Tomato Preparations

In the US common canned tomato products include:

  • Paste, cooked down tomatoes, to the point where they are scoopable with a spoon but will not flow. Very thick, like peanut butter. Often sold in six or twelve-ounce cans.
  • Puree – cooked tomatoes that have been–well–pureed, but are mostly at their natural density; also called crushed tomatoes.
  • Sauce – cooked down, strained tomatoes, a little thicker than tomato soup. May include herbs, spices, or some flavoring in addition to pure tomato product.
  • Diced – solid chopped tomatoes, usually in tomato juice.
  • Whole – whole cooked (usually peeled) tomatoes, usually packed in tomato juice. These will still have the seeds.

Found this on 6/2/2018 after making Justin DeVillier’s Shrimp Creole where he called for pureed tomatoes. We used diced and it did not look or taste the same.

The following is from

For many recipes, you can substitute either 2 to 3 tablespoons of tomato paste plus enough water to make 1 cup for each cup of puree. For example, if your recipe calls for 2 cups of puree, substitute 4 to 6 tablespoons of paste plus enough water added to the paste to equal 2 cups.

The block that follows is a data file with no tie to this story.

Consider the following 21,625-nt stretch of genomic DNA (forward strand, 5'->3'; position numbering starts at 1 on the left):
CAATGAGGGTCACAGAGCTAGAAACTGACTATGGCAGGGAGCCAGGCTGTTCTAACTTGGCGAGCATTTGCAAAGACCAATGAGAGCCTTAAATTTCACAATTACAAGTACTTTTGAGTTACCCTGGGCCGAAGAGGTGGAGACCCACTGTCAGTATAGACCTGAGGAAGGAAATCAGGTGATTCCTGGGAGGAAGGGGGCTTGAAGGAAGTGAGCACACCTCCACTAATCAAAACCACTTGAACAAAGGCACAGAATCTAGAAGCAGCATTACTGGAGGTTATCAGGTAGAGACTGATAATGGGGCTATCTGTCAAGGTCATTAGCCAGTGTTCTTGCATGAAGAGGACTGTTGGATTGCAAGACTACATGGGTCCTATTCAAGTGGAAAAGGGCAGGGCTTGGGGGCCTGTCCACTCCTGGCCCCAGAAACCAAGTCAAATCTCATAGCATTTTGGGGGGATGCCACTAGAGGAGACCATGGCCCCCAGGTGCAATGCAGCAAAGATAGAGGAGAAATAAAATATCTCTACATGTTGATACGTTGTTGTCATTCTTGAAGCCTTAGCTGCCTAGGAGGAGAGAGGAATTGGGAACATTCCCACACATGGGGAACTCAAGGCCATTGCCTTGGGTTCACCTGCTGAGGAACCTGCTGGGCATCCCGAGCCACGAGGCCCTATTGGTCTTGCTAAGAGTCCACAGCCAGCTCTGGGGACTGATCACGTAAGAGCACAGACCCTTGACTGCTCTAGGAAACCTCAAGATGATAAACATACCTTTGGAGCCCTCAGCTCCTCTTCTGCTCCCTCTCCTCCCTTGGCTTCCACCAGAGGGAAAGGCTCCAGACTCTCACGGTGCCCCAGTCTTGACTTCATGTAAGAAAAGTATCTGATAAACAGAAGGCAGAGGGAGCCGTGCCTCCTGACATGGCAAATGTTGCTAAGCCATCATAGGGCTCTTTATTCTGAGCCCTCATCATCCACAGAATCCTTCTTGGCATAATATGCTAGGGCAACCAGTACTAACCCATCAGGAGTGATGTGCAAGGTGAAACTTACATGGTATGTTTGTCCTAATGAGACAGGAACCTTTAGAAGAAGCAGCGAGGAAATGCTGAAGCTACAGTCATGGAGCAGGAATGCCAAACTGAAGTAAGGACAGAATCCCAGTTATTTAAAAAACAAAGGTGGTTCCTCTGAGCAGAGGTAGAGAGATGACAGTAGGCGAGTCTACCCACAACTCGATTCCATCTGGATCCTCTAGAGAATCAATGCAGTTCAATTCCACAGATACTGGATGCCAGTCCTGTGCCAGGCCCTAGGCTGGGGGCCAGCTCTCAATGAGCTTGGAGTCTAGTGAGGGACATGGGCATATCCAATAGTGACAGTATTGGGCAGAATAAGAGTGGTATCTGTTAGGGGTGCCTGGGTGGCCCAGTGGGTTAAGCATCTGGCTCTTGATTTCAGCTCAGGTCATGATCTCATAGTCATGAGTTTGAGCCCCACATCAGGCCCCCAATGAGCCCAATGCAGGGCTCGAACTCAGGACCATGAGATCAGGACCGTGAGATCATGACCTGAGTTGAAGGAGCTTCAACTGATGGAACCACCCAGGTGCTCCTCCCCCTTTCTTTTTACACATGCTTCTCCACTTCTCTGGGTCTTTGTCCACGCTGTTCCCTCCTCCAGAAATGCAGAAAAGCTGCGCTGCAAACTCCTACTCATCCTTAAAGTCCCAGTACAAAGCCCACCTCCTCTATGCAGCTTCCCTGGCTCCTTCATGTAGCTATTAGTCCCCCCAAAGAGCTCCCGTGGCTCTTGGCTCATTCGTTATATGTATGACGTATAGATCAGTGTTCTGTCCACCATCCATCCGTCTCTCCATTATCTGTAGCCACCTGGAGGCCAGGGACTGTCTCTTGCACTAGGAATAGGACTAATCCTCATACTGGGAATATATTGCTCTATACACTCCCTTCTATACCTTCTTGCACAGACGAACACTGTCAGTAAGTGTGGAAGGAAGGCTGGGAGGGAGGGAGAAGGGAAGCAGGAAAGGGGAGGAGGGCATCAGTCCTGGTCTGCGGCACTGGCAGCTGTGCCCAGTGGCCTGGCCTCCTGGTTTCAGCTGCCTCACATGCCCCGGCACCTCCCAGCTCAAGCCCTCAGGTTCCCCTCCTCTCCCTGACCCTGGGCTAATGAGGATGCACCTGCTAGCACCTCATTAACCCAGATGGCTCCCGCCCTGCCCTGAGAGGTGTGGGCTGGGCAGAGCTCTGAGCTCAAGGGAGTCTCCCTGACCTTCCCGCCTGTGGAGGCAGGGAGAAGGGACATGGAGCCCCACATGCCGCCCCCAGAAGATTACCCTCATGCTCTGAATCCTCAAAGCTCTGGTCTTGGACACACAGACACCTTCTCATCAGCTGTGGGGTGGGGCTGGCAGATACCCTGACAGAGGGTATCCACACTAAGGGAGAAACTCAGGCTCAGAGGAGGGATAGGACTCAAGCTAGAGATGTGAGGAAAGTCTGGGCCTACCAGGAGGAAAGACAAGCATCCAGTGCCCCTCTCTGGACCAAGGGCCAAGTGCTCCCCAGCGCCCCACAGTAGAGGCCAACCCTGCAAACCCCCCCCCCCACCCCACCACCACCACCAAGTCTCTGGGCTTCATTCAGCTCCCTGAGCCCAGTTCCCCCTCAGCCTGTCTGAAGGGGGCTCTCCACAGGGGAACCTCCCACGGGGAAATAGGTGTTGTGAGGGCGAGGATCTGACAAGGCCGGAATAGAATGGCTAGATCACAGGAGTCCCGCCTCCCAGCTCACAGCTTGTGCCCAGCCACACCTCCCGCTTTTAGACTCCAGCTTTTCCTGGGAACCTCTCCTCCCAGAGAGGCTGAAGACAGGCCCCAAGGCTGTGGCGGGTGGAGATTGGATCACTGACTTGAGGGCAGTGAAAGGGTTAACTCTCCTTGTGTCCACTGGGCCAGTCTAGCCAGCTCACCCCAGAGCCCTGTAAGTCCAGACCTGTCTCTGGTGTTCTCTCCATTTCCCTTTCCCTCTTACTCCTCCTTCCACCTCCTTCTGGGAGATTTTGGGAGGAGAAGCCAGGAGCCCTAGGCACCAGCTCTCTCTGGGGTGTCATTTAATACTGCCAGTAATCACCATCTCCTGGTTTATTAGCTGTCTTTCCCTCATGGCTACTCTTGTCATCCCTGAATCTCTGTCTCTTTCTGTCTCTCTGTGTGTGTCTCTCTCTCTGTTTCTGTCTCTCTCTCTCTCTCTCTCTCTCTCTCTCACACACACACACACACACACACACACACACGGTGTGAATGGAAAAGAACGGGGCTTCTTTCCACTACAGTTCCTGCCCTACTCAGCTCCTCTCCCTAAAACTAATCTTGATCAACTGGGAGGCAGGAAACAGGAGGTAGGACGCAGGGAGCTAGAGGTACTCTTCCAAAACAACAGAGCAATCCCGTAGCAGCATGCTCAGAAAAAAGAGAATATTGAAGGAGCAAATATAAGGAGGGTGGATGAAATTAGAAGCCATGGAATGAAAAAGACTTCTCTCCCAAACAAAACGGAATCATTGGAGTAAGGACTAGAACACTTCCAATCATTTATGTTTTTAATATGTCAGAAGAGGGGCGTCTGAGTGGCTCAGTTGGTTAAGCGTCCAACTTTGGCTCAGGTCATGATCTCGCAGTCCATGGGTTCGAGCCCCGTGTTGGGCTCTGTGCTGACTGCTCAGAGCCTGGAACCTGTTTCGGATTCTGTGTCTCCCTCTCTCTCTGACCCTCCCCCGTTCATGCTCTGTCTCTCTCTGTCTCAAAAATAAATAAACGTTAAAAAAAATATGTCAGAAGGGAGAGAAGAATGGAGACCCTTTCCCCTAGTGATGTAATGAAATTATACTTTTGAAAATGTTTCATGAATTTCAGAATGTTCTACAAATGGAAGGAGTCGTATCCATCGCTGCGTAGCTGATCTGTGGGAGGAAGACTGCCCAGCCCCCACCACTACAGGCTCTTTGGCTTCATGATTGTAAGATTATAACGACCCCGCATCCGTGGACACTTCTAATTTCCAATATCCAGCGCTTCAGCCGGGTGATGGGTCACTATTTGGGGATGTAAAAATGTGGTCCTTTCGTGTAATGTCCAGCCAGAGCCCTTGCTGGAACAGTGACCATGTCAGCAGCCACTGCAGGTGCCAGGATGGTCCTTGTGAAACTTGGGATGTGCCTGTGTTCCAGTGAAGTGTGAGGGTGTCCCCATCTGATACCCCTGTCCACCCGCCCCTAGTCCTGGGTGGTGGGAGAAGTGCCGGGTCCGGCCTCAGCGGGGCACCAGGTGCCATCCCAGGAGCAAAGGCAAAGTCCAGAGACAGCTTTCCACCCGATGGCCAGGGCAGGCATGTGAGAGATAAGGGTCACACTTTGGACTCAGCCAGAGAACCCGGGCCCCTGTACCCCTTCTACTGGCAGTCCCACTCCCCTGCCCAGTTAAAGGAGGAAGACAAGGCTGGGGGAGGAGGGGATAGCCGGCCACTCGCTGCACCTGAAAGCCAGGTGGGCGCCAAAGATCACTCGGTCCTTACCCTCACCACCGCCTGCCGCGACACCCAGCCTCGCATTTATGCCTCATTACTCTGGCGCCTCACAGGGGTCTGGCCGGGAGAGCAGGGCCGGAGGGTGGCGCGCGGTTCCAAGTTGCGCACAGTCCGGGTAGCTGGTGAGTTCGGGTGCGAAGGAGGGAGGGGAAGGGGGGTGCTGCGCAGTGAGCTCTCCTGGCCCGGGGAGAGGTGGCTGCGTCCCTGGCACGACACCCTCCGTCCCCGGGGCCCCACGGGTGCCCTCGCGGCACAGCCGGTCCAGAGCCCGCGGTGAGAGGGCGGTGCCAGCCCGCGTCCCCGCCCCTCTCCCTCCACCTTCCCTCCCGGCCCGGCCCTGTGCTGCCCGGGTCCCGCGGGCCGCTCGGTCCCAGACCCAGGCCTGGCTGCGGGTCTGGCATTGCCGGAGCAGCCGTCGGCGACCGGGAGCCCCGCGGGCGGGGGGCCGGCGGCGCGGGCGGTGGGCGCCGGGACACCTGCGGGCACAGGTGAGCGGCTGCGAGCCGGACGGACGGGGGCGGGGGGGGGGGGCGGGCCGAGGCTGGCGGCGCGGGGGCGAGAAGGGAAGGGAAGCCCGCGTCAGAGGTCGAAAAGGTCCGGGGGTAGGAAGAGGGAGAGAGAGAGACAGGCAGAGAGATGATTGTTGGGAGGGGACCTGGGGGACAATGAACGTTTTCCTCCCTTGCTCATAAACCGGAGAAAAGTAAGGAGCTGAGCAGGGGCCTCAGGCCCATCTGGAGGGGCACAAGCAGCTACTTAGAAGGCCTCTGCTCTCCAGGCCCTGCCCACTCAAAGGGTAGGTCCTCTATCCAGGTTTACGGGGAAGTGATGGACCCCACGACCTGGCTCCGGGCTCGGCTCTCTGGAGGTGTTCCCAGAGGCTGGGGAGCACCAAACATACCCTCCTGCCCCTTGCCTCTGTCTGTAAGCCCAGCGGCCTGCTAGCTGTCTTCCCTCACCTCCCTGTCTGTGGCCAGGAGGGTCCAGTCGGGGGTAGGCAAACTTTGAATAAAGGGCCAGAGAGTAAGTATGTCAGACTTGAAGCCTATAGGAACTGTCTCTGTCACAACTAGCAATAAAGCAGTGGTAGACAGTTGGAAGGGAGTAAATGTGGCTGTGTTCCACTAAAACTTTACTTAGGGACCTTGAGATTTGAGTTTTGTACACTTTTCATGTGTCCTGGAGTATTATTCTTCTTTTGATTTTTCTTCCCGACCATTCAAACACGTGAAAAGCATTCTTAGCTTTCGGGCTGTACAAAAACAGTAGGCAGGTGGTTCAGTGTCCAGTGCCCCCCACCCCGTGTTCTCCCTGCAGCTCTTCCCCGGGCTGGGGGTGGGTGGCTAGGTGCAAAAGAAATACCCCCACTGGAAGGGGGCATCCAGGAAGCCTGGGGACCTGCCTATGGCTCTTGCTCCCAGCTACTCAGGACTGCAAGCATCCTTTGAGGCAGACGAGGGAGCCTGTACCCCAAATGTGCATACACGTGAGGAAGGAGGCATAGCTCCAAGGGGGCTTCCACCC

Taste the liquid after adding the minimum amount of tomato paste. If it tastes too weak, add 1 or 2 additional tablespoons of paste.

Because tomatoes are cooked only briefly before being made into puree, the tomato flavor in puree is milder than the flavor of paste. The concentrated tomato flavor of paste comes from tomatoes that are cooked for hours until they’re reduced to the paste consistency. Use a small amount of tomato paste if you want a closer match to the mild flavor of puree.


For additional flavor in sauces, meatloaf toppings or other dishes, use chicken or beef bouillon for half of the water you use when substituting tomato paste for puree.

Tomato paste has no added salt and naturally contains about 20 mg. of salt in a 2-tablespoon serving. On the other hand, tomato puree generally contains added salt; it typically contains 62 mg. of salt for the same serving size. If you’re using paste instead of puree, however, you may not need additional salt. Taste the tomato liquid before adding any additional salt.

Print Friendly, PDF & Email